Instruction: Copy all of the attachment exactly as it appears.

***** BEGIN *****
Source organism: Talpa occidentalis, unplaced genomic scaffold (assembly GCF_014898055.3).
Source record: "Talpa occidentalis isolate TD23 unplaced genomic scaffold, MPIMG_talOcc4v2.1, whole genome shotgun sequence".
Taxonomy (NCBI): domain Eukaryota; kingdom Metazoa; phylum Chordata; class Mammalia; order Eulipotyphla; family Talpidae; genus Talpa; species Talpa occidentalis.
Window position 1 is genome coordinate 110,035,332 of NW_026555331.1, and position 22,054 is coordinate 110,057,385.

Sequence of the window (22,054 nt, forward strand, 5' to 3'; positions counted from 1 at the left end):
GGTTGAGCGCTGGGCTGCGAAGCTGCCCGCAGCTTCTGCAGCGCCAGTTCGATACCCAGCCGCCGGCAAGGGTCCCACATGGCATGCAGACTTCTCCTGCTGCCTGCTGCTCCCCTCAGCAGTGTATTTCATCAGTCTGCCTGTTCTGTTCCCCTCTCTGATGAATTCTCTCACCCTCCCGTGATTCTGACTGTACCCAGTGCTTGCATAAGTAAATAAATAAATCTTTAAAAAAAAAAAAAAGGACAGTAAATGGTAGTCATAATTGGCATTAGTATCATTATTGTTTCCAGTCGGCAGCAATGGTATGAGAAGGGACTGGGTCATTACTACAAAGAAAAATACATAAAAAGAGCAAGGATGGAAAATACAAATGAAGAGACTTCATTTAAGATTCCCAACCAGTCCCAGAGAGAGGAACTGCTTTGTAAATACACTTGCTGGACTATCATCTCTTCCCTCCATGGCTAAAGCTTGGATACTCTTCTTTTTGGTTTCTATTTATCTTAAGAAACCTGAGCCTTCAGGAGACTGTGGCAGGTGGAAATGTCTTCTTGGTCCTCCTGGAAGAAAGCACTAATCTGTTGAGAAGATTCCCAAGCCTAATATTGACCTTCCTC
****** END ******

Source organism: Talpa occidentalis, unplaced genomic scaffold (assembly GCF_014898055.3).
Source record: "Talpa occidentalis isolate TD23 unplaced genomic scaffold, MPIMG_talOcc4v2.1, whole genome shotgun sequence".
Taxonomy (NCBI): domain Eukaryota; kingdom Metazoa; phylum Chordata; class Mammalia; order Eulipotyphla; family Talpidae; genus Talpa; species Talpa occidentalis.
Window position 1 is genome coordinate 110,035,332 of NW_026555331.1, and position 22,054 is coordinate 110,057,385.

Sequence of the window (22,054 nt, forward strand, 5' to 3'; positions counted from 1 at the left end):
GGTTGAGCGCTGGGCTGCGAAGCTGCCCGCAGCTTCTGCAGCGCCAGTTCGATACCCAGCCGCCGGCAAGGGTCCCACATGGCATGCAGACTTCTCCTGCTGCCTGCTGCTCCCCTCAGCAGTGTATTTCATCAGTCTGCCTGTTCTGTTCCCCTCTCTGATGAATTCTCTCACCCTCCCGTGATTCTGACTGTACCCAGTGCTTGCATAAGTAAATAAATAAATCTTTAAAAAAAAAAAAAAGGACAGTAAATGGTAGTCATAATTGGCATTAGTATCATTATTGTTTCCAGTCGGCAGCAATGGTATGAGAAGGGACTGGGTCATTACTACAAAGAAAAATACATAAAAAGAGCAAGGATGGAAAATACAAATGAAGAGACTTCATTTAAGATTCCCAACCAGTCCCAGAGAGAGGAACTGCTTTGTAAATACACTTGCTGGACTATCATCTCTTCCCTCCATGGCTAAAGCTTGGATACTCTTCTTTTTGGTTTCTATTTATCTTAAGAAACCTGAGCCTTCAGGAGACTGTGGCAGGTGGAAATGTCTTCTTGGTCCTCCTGGAAGAAAGCACTAATCTGTTGAGAAGATTCCCAAGCCTAATATTGACCTTCCTC